Without DAR (Direct Access Recovery), a restore operation of a NetApp must read the entire data set from the backup media. The NDMP agent on the NetApp server then only restores requested the portions of the backup while it is processing the entire data stream. The purpose of the DAR feature is to change this functionality such that the restore operation quickly seeks directly to the position on the backup media where the requested data resides, and then only reads that data to complete the restore operation.
The DAR restore should be much faster if only a small portion of the backup set is being restored because only that data has to be read. In practice the read portion of the process when using DAR is extremely slow when coming from tape. The NetApp NDMP server is reading relatively small chunks of data from the tape (1MB). In between each request for data, the tape underruns and has to reposition. This results in a shoe-shining action on the tape which greatly impacts the overall performance of the reads.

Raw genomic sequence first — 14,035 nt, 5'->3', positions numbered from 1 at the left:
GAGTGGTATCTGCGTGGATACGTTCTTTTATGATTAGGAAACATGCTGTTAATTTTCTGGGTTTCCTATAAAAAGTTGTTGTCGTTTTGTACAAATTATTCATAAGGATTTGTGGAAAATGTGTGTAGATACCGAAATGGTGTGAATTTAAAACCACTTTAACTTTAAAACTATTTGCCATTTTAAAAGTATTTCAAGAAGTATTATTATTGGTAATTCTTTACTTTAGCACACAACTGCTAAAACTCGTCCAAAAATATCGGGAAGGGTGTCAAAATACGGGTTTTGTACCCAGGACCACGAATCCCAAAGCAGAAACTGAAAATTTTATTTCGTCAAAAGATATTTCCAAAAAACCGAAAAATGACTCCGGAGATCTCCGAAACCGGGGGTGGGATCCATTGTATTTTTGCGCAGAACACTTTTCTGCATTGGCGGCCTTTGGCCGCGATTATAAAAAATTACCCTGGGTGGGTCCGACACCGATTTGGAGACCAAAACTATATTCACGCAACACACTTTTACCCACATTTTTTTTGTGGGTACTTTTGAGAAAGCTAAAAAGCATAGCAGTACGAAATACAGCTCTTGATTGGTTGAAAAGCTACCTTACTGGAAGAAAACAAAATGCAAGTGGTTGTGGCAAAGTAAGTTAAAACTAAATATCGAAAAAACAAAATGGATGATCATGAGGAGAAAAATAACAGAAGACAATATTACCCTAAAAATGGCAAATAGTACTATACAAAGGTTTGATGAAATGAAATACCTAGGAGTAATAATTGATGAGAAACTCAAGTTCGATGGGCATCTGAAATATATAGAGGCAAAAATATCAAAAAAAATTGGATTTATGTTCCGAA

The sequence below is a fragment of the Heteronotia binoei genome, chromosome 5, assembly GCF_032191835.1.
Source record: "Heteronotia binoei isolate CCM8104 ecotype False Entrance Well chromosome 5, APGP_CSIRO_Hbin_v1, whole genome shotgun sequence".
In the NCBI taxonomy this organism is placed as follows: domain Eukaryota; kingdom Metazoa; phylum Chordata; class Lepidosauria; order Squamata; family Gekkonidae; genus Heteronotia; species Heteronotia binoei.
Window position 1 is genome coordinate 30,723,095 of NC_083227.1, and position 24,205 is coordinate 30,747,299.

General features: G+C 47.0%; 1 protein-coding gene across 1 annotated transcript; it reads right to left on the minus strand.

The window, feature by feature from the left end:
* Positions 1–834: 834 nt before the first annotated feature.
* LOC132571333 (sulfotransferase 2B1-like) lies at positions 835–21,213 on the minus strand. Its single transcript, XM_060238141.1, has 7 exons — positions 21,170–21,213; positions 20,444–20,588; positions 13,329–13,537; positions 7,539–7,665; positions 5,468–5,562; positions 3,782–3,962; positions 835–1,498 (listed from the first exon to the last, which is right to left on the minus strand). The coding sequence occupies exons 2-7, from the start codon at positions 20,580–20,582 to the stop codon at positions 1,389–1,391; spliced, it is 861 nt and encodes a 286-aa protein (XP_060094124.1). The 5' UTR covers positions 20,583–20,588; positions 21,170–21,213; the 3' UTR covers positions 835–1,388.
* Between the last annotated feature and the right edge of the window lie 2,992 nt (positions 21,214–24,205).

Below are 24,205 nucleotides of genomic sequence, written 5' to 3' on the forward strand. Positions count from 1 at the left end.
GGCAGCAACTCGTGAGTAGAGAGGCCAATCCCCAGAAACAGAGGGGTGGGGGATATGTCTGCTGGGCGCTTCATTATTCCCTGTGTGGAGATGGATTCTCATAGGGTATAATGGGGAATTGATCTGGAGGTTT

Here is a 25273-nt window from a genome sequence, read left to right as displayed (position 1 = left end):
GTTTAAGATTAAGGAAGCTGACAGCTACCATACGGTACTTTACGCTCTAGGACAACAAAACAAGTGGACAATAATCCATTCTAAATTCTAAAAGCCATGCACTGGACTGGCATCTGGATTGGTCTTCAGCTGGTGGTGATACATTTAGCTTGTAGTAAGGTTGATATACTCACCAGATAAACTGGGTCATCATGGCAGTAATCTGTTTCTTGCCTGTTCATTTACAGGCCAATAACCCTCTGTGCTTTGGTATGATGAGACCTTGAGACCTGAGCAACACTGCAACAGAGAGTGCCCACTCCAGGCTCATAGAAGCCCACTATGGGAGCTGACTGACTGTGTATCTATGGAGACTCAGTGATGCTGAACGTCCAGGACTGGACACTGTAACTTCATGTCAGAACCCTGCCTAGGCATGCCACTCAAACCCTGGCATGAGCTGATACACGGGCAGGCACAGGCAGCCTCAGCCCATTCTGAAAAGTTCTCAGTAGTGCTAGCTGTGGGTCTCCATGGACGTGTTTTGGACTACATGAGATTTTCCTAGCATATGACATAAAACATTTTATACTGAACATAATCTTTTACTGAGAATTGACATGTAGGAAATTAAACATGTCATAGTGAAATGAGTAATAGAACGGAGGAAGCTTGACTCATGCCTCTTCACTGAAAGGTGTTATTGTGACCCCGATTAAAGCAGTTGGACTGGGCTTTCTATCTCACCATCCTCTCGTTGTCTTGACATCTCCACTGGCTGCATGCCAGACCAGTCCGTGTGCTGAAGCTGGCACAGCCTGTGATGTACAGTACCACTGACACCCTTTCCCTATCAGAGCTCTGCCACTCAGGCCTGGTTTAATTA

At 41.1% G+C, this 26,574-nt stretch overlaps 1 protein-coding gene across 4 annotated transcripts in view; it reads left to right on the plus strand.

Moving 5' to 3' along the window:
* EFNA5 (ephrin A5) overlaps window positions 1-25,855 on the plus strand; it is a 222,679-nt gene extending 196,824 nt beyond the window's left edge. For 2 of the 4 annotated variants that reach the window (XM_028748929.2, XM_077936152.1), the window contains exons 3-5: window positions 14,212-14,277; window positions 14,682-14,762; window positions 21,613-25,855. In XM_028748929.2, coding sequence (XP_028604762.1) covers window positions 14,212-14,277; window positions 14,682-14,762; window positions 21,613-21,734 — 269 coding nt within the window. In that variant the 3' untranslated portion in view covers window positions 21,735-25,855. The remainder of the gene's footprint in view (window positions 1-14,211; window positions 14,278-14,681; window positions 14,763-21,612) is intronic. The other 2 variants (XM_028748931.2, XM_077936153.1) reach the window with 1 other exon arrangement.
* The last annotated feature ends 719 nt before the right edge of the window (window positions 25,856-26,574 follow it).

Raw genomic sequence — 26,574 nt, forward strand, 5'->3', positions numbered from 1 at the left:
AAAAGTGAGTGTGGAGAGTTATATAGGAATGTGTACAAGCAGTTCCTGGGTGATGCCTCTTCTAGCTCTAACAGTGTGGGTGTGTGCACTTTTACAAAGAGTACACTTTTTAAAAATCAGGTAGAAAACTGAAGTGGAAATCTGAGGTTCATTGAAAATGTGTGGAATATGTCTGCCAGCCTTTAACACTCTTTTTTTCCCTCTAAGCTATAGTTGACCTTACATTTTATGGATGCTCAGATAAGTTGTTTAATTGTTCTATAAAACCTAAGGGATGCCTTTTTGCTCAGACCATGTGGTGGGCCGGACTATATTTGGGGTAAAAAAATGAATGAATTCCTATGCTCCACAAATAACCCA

When DAR is turned off for the restore operation, the restore has to read all of the media to complete the restore operation. One of the side effects of this is that, if the data to be restored is near the front of the data set then the file being restored may be available long before the restore operation itself finishes reading the rest of the media. However, non-DAR restore operations will outperform DAR restore operations when larger data sets are being restored.